Culture shock -- I really dislike it. Just when I think I've adjusted, stage two hits for no apparent reason, and I am irritated and annoyed with everything around me.
During our first-week training, our cultural instructor talked a lot about culture shock and its four stages. The first one is when everything is either wonderful or terrifying, depending on one's personality. Being a fearless romantic, for me, everything in a new culture is wonderful. Stage two is riddled with irritability and annoyance at everything about the new culture. Stage three is characterized by acceptance of and adaptation into the new culture. And in stage four, new knowledge and growth brings about on-going changes in the person, physically, mentally, and emotionally.
I thought that I had moved beyond stage two, but it seems that I regressed today.
Friday when Tea and I were on our way into Zugdidi, I commented to her that things around me seem much more normal than they did when I first arrived. The style of houses, the rusty fences, the vegetation, the cows everywhere, the horrible driving, the way people dress, the lack of teeth (in other people's mouths, not mine!), the food, the language both written and spoken -- it is all becoming familiar. That was a nice feeling.
Then today hit.
I had no reason at all to be frustrated and annoyed today, but I was. At school I was frustrated that the fourth graders keep pronouncing "th" as an "s" even though I have gone over the pronunciation of that letter combination at least thirty times. One of my co-teachers is still giving very basic commands to the lower classes in Georgian even though we have talked about the importance of using English instead. I was annoyed at being told to eat khatchapuri and drink coffee because it is cold outside. Noise of all sorts bothered me today -- here in Georgia, it is completely impossible to get away from noise at school; and at the house, when it is cold and rainy out like it was today, straying out into the hazelnut orchards or by the river for some quiet is just not enjoyable. And the "ABC Song" is stuck in my head. Grrrrrrrr.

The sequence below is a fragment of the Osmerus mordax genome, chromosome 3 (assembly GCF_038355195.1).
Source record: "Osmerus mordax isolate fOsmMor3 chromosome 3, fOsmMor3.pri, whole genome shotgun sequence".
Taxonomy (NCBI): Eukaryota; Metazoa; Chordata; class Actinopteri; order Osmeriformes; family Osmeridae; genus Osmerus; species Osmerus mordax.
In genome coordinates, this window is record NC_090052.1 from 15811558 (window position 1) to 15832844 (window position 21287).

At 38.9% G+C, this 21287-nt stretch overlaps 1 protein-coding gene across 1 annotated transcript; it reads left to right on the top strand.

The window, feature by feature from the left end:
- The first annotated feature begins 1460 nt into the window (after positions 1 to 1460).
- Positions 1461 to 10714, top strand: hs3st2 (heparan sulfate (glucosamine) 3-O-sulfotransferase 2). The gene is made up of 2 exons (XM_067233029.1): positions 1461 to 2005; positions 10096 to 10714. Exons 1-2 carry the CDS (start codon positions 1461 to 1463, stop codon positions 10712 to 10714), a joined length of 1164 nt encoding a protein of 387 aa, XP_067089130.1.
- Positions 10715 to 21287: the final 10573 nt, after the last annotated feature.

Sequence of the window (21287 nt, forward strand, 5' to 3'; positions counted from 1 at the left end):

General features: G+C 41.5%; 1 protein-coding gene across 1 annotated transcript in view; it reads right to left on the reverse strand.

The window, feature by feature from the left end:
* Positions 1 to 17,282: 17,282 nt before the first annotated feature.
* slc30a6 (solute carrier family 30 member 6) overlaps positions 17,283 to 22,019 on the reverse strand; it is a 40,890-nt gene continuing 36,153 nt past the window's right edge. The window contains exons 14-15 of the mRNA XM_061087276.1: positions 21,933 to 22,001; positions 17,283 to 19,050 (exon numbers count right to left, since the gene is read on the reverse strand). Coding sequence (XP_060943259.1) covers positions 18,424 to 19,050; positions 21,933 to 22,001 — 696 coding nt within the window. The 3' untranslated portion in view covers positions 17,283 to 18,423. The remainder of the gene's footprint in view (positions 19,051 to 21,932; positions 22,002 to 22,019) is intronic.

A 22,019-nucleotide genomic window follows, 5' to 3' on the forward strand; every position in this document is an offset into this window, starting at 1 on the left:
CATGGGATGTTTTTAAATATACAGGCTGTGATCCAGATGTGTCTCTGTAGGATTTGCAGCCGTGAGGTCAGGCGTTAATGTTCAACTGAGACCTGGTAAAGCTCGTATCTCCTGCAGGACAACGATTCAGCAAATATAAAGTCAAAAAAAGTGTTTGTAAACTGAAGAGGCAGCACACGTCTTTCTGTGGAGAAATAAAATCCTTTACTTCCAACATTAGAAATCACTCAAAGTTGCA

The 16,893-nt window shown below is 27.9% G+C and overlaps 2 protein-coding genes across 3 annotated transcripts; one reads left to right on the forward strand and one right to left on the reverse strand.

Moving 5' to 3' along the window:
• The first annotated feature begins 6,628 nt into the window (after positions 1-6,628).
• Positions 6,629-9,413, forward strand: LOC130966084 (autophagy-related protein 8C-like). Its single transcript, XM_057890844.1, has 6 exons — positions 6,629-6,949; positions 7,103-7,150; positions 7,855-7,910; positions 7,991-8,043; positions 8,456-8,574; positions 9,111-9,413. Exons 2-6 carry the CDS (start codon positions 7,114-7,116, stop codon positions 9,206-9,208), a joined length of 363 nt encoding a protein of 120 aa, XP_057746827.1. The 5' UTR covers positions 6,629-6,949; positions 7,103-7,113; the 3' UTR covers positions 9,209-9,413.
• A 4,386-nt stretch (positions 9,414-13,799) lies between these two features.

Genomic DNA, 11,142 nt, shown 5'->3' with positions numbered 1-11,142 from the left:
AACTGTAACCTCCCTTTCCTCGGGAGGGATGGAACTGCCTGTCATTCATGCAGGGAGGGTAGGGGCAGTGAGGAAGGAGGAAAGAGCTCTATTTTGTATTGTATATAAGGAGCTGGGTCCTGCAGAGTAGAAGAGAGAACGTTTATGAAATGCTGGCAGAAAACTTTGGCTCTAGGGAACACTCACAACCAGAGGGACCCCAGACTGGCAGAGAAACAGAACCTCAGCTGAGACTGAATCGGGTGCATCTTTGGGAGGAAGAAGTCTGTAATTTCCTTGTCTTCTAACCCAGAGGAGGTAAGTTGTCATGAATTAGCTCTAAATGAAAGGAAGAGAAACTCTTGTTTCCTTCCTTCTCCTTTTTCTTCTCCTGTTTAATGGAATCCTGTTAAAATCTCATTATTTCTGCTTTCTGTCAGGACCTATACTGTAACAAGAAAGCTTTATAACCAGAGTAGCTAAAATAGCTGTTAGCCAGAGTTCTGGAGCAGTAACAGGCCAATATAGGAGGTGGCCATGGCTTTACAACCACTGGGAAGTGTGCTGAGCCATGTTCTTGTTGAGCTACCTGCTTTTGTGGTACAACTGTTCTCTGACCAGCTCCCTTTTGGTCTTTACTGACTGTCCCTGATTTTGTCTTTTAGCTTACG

I am a very transparent person. I have a hard time hiding what I think about something. If I like something, it is very obvious -- and if I dislike something, it is equally obvious. I know that I wear my feelings in plain sight. Knowing this about myself makes me feel bad about days like today. I absolutely know that annoyance registered on my face at school today. Even though no one who I was annoyed at was at fault for anything, I couldn't help how I felt. I worked very, very hard at keeping at least a half-smile or a flat expression. I don't want my students or co-teacher to think that I am upset with them for anything -- it's me, not them! And how would I explain culture shock to someone who has never been anywhere??
One of the most frustrating things about stage two of culture shock is that it completely blindsides me and makes me unreasonably irritated at those who I am supposed to be working with. In my brain, I know that they are not doing anything to annoy me purposefully, yet I am still annoyed -- and that frustrates me further. It can be a vicious cycle of negativity that spirals down endlessly -- I've experienced it before. And not having people who know me -- I mean, really know me -- nearby, I can't vent my frustrations without being taken the wrong way. Getting out of the negative thought-pattern is difficult. I know that when I am in this phase, the things that get me out are physical touch or words of understanding and belonging. And with no close friends or family around, it's hard to find those things. But I actually got them both today.
I went to Eka's house this afternoon to have some conversation with her in English. She wants to spend as much time as she can talking with me so she can better her language capabilities. I didn't really want to walk 35 minutes in the cold rain to her house, but I did anyway. We sat in her kitchen and talked for a while about New Year's, the weather, Istanbul, the news that was on TV, and other random things. Her mother-in-law came in to put out the necessary coffee, candy, and fruit -- she is a very sweet lady, and wanted to know how I was doing. She stood beside me and as she talked through Eka's translating, she put her hand on my shoulder and gave me loving squeeze that spoke volumes. It's amazing how comforting a simple touch is.
Back at Tea's house, I sat in the kitchen with Tea, "our grandmother," and Elene. In the midst of the conversation, cheese making, lesson planning, and dubbed telenovelas, "our grandmother" turned to me and said something. She usually tells me to eat, but this time I caught the words "you" and "family" in her mumbling. I tried to process the rest of what she had said to me, but came up blank. I looked at Tea and asked what grandmother had asked me about my family. Tea said that she hadn't asked me anything -- she had said that I am part of her family. That made me smile a genuine smile, those words of belonging -- and heartfelt ones, at that.
I hope that tomorrow will find me back in stage three -- I am assimilating into the culture here. It is not my own, nor do I want it to be, but I am accepting it as my temporary home. So, even as I cross off the days on my calendar in a subversive count-down to leaving, I am still living here for the present. Accepting my present reality will keep me focused on my goals: teach English, learn Georgian, make a difference.